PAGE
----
Many sellers and agents dodged the Melbourne Cup weekend, with less than 300 properties going under the hammer across the city as people enjoyed their time off.
But an agent in Melbourne’s east did the opposite, deliberately deciding to auction on the quiet weekend in a cheeky ploy to get the best result for his vendor.
Barry Plant Doncaster East agent Mark Di Giulio said the auction of 36 Manningham Rd, Bulleen was held on the Cup weekend to offset traffic sound.
“Being a main road property, it’s obviously going to attract a little bit of noise, so we thought to auction on the long weekend, when there’s less people on the roads,” he said.
The tactic paid off with three groups competing for the keys in the rain.
“It was pouring down rain on a main road, on a long weekend – so we were up against it,” Mr Di Giulio said.
A couple in the hospitality industry bought the house shortly after it passed in on their $870,000 bid on October 2.
The sale price was negotiated up to $910,000 in exchange for a longer settlement, as the buyers looked to sell their own property, Mr Di Giulio said.
“Settlement was used as leverage to get a better sale.
“In order to get that long settlement to have the flexibility of time – they were happy to pay for it.”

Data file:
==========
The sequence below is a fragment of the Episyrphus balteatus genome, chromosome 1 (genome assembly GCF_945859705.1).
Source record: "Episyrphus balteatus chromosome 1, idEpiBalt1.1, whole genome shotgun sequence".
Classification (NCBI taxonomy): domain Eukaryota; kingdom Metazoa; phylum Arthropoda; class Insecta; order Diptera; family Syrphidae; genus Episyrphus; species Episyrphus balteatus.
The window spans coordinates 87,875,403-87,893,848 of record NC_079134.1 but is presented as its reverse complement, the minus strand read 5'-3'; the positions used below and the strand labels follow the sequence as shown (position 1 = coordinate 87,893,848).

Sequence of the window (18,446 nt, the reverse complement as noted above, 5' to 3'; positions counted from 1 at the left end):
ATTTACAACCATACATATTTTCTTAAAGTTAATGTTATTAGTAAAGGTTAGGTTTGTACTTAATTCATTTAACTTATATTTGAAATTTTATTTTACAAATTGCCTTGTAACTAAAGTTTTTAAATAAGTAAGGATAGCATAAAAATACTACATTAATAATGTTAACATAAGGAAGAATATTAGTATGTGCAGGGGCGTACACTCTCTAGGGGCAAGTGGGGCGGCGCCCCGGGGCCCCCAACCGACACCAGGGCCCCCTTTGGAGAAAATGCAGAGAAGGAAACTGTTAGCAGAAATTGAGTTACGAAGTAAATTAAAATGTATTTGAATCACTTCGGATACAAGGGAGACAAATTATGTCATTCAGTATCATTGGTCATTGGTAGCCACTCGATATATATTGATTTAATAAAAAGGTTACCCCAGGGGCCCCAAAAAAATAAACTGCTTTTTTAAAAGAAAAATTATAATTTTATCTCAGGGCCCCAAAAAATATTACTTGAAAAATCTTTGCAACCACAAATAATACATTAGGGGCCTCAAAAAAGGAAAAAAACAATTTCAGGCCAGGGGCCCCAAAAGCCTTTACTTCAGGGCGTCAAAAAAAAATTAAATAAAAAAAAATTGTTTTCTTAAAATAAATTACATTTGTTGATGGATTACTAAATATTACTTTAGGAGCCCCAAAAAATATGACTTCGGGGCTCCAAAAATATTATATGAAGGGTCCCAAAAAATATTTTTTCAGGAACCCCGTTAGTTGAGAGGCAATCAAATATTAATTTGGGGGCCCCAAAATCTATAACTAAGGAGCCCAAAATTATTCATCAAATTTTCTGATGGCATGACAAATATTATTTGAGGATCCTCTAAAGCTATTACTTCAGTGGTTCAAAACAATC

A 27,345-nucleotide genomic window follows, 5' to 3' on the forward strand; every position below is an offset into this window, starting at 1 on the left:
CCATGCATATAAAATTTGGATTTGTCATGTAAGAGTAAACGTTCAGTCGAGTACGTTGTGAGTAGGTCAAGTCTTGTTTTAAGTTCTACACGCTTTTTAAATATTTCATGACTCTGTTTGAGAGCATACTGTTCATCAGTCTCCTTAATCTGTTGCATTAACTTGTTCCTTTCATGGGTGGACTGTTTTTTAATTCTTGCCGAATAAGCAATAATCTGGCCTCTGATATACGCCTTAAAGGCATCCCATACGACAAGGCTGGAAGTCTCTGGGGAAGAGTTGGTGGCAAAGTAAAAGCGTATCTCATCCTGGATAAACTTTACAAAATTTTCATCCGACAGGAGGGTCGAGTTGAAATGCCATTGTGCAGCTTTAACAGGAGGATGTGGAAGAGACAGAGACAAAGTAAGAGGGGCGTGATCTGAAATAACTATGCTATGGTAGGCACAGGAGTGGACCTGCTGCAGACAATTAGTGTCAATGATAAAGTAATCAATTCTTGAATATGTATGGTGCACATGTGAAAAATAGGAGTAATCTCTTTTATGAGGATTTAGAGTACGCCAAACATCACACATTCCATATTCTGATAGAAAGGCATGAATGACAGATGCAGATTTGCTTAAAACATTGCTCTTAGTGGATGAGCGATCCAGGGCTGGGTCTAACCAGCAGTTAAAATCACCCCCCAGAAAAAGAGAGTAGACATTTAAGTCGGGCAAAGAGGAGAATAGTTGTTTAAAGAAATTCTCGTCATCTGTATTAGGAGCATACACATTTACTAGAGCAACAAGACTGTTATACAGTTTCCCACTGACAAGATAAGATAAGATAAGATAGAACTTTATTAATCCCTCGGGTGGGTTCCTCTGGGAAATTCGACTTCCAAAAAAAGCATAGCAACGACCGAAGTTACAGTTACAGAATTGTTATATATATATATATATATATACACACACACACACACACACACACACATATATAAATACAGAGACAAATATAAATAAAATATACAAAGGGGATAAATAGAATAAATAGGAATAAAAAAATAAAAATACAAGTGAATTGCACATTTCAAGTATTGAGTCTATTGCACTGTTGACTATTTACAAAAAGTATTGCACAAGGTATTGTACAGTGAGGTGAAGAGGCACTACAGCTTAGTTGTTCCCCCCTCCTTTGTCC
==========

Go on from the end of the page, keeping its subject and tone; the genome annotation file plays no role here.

The couple only came to the auction because they had a rare long weekend off work, Mr Di Giulio said.
“It was only the fourth or fifth house they looked at – they had their pre-approvals ready to go. There was no mucking around.”
Determined downsizers and young families ensured a Box Hill townhouse soared over $200,000 above reserve.
Five groups competed for the keys to 1/17 Parkside Ave, which sold for $1,284,500 under the hammer to a downsizer.
The property’s prized location, walking distance to Box Hill Central, was a key attraction for buyers, Noel Jones Box Hill agent Angela Athanasiadis said.
“We felt we’d have a sale but we never thought we would achieve that price,” Ms Athanasiadis said.
“All five bidders were women and they contested against each other quite vigorously.”
Just one investor bid at the property, dropping out early on as strong bidding increments up to $20,000 kept the auction’s pace up.
Ms Athanasiadis said the vendors couldn’t be more thrilled with the result, having been unsure about selling.
“They’re very happy with how it played out: way above what their expectation was,” Ms Athanasiadis said. “They’d been um-ing and ah-ing for the last two or three years about putting it on the market.”
Well maintained 1920s character proved popular with three groups at a Vermont auction on October 2.
No. 9 Frances Ave sold for $1.56 million to a family moving from Craigieburn to live closer to their daughter.
Jellis Craig Whitehorse agent Adrian Nyariri said it was a strategic decision to hold the auction during the traditionally quiet weekend.
“Being Melbourne Cup weekend, the buyers that really want to buy just turn up,” Mr Nyariri said.
“It was bucketing down as well — we love that at an auction because it means people get on with it.”